Some writers have suggested that the description of the pillars of fire and cloud may be an obscure reference to an actual signalling device employed by the Israelites.[23][24] A historic parallel to such a practice can be found in Quintus Curtius's History of Alexander. Curtius explains how Alexander would ready his camp for the march:[25]

When he wished to move his camp, he used to give the signal with the trumpet, the sound of which was often not readily enough heard amid the noise made by the bustling soldiers; therefore he set up a pole on top of the general's tent, which could be clearly seen from all sides, and from this a lofty signal, visible to all alike, was watched for, fire by night, smoke in the daytime.

Arab caravans have also commonly made use of braziers as a guiding signal.[23]

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Among the authors analysing the imagery from a literary perspective, some have suggested that the 'fire and smoke' motifs are derived from the account of the Revelation at Sinai, in which God descends upon the mountain 'in fire', and smoke rises up 'as the smoke of a furnace'.[26]Martin Noth claims that this story was based upon an ancient observation of an active volcano, and that the pillars represent an evolution of this volcanic imagery.[27]Jack Miles agrees that the events at Mount Sinai bear a resemblance to a volcanic eruption; he also suggests that the subsequent descent of the cloud into the Tabernacle is intended to emphasise the personal relationship between God and the Israelites, through 'the extraordinary image of a volcano brought into a tent.'[28]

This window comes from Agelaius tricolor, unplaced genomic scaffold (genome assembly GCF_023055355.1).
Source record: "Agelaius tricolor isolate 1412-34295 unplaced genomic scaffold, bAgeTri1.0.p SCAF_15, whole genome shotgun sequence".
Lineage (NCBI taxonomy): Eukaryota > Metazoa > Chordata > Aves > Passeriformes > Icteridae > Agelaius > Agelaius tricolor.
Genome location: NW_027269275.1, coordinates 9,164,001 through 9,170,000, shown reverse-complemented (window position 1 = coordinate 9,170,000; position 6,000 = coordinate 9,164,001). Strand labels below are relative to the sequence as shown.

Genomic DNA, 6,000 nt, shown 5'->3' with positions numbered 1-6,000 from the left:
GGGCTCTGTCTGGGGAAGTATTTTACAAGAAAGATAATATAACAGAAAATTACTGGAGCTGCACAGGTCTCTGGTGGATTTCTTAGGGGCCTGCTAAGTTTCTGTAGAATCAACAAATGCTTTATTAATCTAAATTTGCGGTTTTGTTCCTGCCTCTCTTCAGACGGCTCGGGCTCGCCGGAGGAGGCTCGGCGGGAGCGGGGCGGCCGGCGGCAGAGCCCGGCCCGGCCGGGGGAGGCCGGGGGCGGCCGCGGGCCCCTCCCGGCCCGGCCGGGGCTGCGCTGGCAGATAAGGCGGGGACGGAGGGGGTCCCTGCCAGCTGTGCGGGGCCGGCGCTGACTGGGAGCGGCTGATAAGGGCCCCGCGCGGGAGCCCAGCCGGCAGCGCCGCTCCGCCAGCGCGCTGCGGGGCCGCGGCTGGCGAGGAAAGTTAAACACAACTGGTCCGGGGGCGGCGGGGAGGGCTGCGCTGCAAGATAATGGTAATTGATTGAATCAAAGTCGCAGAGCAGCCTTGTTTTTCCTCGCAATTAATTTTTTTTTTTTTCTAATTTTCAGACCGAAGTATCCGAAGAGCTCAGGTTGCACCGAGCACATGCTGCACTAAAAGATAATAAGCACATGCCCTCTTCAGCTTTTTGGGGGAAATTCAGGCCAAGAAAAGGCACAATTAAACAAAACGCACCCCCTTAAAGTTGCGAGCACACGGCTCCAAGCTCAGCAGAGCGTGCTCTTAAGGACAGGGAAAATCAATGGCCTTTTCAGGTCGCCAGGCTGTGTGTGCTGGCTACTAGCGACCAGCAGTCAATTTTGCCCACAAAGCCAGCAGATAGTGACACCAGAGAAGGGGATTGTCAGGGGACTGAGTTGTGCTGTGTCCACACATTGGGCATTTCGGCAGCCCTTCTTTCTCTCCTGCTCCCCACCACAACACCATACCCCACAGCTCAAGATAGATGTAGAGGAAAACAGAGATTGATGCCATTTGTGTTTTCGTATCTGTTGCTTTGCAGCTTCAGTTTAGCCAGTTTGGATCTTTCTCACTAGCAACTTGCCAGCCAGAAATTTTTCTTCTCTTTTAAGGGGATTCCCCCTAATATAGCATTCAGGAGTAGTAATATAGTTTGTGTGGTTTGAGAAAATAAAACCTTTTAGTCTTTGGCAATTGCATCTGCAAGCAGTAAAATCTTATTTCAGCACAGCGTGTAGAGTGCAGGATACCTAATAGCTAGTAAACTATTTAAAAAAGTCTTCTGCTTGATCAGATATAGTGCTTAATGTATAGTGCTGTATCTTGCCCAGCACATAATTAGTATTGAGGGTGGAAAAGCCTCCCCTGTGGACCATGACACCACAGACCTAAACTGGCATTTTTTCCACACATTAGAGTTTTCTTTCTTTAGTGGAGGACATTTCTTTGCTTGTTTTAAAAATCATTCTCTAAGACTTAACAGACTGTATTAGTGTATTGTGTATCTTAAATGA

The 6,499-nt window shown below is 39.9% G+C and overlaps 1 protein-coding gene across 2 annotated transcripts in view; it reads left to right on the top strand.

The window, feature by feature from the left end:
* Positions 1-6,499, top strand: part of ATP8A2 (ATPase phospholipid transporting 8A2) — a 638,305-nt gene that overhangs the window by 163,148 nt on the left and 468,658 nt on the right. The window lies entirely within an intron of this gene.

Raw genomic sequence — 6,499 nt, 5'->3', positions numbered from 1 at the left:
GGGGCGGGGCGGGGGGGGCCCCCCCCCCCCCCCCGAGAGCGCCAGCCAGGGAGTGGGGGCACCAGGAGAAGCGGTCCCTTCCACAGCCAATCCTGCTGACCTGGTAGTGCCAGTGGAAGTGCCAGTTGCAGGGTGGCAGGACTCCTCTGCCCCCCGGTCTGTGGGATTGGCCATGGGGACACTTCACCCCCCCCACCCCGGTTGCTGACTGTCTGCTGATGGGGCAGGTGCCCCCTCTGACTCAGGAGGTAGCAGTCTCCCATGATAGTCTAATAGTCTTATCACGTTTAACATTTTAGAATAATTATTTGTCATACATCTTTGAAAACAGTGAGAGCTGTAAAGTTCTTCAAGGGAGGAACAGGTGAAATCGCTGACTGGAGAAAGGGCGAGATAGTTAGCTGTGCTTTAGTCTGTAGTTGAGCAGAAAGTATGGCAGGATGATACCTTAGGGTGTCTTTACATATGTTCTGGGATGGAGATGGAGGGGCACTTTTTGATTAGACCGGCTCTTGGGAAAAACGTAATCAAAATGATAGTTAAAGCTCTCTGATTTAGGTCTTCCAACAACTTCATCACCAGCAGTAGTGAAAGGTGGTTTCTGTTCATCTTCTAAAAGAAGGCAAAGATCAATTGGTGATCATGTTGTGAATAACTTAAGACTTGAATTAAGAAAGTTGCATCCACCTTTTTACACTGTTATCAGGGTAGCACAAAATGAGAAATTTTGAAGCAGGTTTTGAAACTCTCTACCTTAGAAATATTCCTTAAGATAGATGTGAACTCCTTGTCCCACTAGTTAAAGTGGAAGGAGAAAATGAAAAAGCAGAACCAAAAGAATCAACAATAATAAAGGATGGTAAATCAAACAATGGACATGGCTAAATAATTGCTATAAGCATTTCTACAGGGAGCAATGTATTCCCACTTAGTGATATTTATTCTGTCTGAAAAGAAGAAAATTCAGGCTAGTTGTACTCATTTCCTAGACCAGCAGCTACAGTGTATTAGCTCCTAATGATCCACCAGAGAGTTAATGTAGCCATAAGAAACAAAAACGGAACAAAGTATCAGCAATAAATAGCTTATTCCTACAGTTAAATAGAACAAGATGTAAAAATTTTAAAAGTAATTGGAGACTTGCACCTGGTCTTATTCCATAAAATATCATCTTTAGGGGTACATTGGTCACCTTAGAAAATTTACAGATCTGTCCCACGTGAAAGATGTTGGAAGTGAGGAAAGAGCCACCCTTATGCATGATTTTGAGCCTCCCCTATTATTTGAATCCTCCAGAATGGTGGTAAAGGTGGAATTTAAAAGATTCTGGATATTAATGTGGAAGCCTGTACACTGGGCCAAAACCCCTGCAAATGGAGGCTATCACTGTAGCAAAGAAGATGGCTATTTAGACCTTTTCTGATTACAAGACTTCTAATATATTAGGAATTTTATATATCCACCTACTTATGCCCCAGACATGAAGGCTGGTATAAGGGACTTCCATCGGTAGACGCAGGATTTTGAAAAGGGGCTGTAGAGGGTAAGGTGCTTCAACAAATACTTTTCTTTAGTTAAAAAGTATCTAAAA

Frank Cross argues that the references to thunder and lightning in the Sinai narrative indicate a stormcloud rather than a volcano. He claims that the imagery has its origin in a Canaanite Ba'al myth, which, removed from its original context, has been altered and 'historicized', so that 'the storm cloud ... on which the god rides, or which he drives as a chariot, has become a column of cloud'.[29]

Carey Walsh, on the other hand, believes that the pillars are not merely extensions of the Sinai myth, but represent 'a new form of theophany', in which the divine presence takes on a more subtle and nebulous form than previously, but at the same time becomes accessible to the whole assembly of Israelites, who have previously only received their instructions through an intermediary.[30]

Walter Bayerlin suggests that the imagery is primarily derived from an ancient incense-burning ritual, which in turn was developed around the idea that God must always be concealed in a cloud of smoke, because no mortal can set eyes on him and live.[31]

See also[edit]

Notes[edit]

  1. ^Other mentions of the pillars of cloud and fire in the Pentateuch include: Exodus 16:10; Leviticus 16:2; Numbers 11:25, 12:5, 12:10, 14:14, 16:42; Deuteronomy 1:32–33, 31:15